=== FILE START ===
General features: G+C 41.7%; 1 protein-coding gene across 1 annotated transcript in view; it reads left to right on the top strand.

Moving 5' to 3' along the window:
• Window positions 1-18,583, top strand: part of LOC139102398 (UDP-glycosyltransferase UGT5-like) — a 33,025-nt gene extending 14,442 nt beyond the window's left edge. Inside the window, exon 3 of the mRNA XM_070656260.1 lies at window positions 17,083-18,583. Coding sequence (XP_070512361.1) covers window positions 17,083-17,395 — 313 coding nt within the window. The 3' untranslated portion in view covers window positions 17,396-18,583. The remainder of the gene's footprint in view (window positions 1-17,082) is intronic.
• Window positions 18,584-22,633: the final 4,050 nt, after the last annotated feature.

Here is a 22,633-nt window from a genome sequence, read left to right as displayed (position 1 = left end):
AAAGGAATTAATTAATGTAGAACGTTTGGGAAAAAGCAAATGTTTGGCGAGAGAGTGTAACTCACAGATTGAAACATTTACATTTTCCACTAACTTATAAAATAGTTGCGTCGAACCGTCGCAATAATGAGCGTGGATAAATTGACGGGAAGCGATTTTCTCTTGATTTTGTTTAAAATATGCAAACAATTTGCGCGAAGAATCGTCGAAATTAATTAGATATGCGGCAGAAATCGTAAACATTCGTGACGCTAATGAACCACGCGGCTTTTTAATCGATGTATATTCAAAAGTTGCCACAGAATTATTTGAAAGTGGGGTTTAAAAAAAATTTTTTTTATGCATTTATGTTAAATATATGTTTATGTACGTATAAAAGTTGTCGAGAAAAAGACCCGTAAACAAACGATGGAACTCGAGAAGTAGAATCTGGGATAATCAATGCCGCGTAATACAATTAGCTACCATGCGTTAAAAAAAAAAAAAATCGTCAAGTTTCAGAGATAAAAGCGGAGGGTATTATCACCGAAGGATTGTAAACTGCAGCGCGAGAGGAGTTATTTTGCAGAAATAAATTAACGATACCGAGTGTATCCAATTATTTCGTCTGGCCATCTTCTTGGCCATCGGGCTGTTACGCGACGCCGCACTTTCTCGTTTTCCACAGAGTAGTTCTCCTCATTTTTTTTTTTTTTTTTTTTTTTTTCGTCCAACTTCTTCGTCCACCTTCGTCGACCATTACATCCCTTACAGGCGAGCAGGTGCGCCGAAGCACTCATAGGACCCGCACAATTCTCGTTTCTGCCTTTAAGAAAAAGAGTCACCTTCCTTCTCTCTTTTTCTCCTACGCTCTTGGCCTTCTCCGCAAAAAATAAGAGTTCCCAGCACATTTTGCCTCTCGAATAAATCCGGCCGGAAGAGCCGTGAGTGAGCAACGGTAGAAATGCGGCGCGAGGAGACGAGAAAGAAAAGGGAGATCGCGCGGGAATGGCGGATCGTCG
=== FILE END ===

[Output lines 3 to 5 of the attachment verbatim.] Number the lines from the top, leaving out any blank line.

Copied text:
• Window positions 1-18,583, top strand: part of LOC139102398 (UDP-glycosyltransferase UGT5-like) — a 33,025-nt gene extending 14,442 nt beyond the window's left edge. Inside the window, exon 3 of the mRNA XM_070656260.1 lies at window positions 17,083-18,583. Coding sequence (XP_070512361.1) covers window positions 17,083-17,395 — 313 coding nt within the window. The 3' untranslated portion in view covers window positions 17,396-18,583. The remainder of the gene's footprint in view (window positions 1-17,082) is intronic.
• Window positions 18,584-22,633: the final 4,050 nt, after the last annotated feature.

Here is a 22,633-nt window from a genome sequence, read left to right as displayed (position 1 = left end):